The largest family tree to date — which includes 13 million people going back 11 generations and 500 years — provides new insights about marriage and death, and it all comes from public data.
The tree was created by a team led by Yaniv Erlich, a Columbia University computer scientist who is also chief science officer at the genealogy company MyHeritage. Erlich’s team downloaded 86 million public profiles from the ancestry site Geni.com (which is owned by MyHeritage). Many small family trees emerged, along with one huge one with 13 million people; about 85 percent are from the Western world. The tree, which is available online, includes (anonymized) data on when and where everyone died. When Erlich’s team analyzed the data to find trends related to marriage and death, they found that genetics may play a smaller role in longevity than we thought, and the advent of mass transportation wasn’t the only reason why we started marrying people outside the family. The results were published today in the journal Science.
The project was possible in part because the Geni platform lets users merge trees. “So if you put your tree and I put mine, and we share an Uncle Albert, the website would offer to merge the trees together to create a much larger tree,” says Erlich. This way, his team didn’t have to start from scratch but could build on the work of people using the site. After downloading the raw data, the challenge was to clean it and make sure it didn’t include results that were biologically impossible, like people with three parents. If the data wasn’t clean, they wouldn’t be able to run algorithms to analyze the information.
For the analysis, the researchers focused on two topics: how long we live and who we choose to marry. By measuring the birth location between husbands and wives and tracking that over time, they found that, unsurprisingly, before the Industrial Revolution most Americans married someone within six miles of where they were born. This person was also likely to be a relative — a fourth cousin on average, says Erlich. After the Industrial Revolution, when transportation became more common, people started to marry those who were born farther away and were more distantly related. (By 1950, people were finding their spouses within 60 miles of where they were born.)
But the pattern shows it’s not all about transportation. Between 1800 and 1850, people were traveling more and moving to cities en masse, but the genealogical distance remained the same: in other words, people were still marrying their relatives. “This suggests that the advent of mass transportation and the train system was not the only reason that people took to marrying their cousins,” says Erlich. “There’s a lag between the two, so it’s likely that cultural factors also made people start marrying outside their group.”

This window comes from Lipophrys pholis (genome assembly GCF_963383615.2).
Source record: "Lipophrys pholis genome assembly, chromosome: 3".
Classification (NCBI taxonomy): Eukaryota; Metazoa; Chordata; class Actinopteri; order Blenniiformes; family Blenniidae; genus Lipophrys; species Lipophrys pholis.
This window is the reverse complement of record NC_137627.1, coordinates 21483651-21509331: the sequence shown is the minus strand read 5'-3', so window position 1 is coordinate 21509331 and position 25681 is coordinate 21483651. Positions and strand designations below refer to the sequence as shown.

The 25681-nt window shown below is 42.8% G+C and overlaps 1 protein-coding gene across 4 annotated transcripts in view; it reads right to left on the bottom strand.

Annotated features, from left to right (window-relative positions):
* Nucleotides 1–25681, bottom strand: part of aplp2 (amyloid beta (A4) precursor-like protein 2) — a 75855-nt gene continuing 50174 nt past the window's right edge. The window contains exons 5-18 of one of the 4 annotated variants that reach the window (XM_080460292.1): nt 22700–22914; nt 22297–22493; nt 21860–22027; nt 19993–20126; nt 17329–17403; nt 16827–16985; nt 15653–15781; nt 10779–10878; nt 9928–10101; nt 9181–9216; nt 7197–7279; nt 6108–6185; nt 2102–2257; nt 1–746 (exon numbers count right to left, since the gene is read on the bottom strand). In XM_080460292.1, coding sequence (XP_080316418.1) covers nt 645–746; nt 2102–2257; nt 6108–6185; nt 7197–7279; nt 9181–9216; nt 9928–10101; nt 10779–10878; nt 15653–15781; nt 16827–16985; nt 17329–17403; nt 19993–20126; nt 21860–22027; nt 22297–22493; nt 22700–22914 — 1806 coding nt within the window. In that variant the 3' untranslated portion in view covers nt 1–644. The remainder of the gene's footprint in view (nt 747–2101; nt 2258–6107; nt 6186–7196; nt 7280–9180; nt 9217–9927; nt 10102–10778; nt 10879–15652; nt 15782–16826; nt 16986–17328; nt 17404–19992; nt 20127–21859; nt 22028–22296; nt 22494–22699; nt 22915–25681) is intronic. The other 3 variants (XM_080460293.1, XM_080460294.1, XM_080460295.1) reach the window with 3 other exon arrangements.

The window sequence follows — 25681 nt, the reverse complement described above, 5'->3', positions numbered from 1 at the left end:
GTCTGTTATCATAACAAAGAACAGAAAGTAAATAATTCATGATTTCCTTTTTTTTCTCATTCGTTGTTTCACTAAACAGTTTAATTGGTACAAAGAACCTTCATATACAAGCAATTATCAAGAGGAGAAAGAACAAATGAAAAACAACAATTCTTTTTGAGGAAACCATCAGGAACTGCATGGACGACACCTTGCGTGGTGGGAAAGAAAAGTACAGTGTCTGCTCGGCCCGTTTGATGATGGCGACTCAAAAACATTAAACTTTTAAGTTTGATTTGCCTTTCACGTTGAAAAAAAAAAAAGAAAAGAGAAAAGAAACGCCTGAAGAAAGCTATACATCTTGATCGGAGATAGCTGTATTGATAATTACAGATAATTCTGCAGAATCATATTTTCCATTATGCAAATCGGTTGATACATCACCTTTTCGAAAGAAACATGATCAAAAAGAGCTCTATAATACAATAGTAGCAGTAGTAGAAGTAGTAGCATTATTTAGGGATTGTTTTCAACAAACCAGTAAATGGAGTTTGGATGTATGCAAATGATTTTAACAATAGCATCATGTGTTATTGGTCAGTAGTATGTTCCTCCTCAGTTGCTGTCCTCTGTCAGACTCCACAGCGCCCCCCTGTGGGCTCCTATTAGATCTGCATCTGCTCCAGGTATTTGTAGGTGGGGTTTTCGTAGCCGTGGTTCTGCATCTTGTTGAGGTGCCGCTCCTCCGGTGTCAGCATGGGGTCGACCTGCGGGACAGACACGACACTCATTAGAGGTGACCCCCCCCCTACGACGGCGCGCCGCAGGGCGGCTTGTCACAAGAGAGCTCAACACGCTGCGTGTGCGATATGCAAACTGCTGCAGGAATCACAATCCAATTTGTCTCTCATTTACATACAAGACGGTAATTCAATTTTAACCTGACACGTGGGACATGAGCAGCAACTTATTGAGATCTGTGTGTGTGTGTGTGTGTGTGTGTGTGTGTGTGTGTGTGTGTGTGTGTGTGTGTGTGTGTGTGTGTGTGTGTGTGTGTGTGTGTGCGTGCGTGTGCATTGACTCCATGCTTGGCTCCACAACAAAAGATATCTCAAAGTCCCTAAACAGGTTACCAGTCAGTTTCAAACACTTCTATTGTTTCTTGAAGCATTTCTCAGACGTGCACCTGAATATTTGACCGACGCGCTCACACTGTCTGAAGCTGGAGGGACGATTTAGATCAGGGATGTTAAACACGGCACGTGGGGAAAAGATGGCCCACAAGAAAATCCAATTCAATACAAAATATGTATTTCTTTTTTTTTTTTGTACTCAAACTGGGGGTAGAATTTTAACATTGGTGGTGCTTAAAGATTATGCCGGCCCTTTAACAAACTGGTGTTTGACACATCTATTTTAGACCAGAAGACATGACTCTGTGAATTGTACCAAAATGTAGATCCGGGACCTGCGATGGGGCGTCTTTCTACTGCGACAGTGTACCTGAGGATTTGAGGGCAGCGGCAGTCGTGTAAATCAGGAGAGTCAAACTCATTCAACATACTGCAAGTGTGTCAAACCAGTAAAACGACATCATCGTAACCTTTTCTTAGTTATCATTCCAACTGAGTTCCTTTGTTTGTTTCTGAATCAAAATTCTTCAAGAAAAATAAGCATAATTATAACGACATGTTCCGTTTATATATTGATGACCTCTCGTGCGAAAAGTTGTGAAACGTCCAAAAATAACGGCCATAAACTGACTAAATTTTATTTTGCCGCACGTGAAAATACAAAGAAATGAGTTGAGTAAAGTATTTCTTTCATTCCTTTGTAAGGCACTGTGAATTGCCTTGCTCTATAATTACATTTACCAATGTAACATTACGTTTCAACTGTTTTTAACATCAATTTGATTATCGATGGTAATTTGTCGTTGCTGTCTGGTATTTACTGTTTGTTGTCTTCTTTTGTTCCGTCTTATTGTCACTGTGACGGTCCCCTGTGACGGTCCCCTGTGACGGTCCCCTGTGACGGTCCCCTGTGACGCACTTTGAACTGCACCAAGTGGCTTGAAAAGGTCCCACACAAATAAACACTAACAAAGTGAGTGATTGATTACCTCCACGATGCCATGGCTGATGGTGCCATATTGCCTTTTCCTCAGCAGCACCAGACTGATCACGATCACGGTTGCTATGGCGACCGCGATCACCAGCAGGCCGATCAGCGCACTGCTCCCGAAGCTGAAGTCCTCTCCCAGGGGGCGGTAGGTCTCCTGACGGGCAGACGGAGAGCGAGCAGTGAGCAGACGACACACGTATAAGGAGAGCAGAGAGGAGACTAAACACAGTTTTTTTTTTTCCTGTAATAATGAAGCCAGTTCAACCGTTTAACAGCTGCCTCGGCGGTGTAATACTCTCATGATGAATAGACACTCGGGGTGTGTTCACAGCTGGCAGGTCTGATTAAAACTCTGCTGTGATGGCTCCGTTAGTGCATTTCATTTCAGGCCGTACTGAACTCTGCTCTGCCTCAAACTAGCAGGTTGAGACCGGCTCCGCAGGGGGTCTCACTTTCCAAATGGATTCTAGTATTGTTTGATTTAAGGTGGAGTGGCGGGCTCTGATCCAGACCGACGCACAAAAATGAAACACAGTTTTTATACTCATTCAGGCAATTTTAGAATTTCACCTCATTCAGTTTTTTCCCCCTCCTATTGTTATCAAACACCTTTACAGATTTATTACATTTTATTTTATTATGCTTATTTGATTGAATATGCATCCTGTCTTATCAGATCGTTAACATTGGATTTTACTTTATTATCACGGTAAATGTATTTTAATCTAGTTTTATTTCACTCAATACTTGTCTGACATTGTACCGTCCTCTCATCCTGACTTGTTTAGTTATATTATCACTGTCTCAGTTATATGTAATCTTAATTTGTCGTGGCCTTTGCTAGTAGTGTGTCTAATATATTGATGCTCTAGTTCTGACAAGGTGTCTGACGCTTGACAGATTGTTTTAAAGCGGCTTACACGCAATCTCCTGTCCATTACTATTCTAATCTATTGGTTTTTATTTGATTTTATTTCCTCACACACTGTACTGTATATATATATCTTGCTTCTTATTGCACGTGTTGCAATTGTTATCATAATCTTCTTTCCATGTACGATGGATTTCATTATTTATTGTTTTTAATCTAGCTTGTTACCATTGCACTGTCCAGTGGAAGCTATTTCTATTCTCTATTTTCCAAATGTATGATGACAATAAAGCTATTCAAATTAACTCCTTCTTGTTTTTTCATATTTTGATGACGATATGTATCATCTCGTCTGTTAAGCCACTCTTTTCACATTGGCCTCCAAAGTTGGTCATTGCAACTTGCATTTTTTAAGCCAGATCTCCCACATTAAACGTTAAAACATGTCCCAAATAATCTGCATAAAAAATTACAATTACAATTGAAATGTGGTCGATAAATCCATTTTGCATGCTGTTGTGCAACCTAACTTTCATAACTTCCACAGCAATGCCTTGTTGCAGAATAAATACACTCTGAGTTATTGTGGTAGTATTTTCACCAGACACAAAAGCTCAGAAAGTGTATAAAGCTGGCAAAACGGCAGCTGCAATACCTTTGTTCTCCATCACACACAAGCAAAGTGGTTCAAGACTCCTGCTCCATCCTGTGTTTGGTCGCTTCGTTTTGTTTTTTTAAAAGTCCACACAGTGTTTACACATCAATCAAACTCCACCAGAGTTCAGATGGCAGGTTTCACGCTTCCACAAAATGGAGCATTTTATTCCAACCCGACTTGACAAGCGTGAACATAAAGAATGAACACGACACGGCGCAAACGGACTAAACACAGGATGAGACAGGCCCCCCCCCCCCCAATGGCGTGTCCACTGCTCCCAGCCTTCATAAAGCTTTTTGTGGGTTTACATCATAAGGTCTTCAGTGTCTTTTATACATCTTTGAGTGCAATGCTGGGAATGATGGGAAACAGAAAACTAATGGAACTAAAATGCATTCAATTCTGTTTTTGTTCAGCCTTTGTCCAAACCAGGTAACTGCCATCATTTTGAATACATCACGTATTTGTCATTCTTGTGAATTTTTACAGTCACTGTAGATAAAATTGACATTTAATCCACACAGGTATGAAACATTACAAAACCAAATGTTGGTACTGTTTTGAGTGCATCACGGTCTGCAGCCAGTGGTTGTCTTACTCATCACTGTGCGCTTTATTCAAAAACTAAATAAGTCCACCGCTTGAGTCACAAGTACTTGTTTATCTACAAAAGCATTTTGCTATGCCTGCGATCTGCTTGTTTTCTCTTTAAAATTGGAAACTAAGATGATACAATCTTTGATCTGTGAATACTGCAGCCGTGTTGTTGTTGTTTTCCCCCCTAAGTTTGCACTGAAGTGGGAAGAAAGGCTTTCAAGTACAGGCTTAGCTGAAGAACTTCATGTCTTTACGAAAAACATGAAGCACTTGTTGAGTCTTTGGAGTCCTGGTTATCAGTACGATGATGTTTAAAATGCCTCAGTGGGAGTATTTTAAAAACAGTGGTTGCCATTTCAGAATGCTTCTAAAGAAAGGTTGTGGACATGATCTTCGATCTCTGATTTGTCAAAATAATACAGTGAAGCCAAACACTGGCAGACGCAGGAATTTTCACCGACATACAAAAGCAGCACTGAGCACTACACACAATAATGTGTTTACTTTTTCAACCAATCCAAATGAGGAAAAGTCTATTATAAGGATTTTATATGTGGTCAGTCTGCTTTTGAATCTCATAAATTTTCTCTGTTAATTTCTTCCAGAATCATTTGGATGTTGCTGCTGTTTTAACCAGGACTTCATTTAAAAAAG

Next, to look at death. The researchers analyzed the lifespans of 3 million relatives who were born between 1600 and 1910 and lived past age 30. (The data didn’t include twins and people who died in wars.) Genes obviously play a role in longevity — someone with a gene that makes them more likely to have cancer will likely have a shorter lifespan — but environmental factors matter a lot, too. By comparing each person’s lifespan to that of their relatives, they found that genes are responsible for about 16 percent of the variation in how long they lived. Peter Visscher, a quantitative geneticist at the University of Queensland who was not involved in the study, noted that he would have guessed genes were responsible for 10 to 20 percent of longevity, which is in line with the authors’ report, though some estimates have given numbers as high as 30 percent.
The results also suggest that genes that influence longevity act independently instead of interacting with each other — a question that has been a big debate in the field of genomics. If gene variants worked together, there would be a bigger correlation in lifespan between relatives who are more closely related. For example, the correlation in lifespan should increase very quickly between two first cousins compared to two identical twins. But that pattern didn’t appear in the data.
Because the data is available for free online, there are a lot of different questions it could help answer in the future, says Erlich, such as how migration affects fertility. Additionally, MyHeritage now offers DNA tests. So if Geni.com users uploaded genetic data that matched the genealogy one, scientists could answer even more questions of nature and nurture, Visscher wrote in an email to The Verge.
In the meanwhile, it’s really quite beautiful to see so many lives that are spread all over the world visualized in an interlocking map.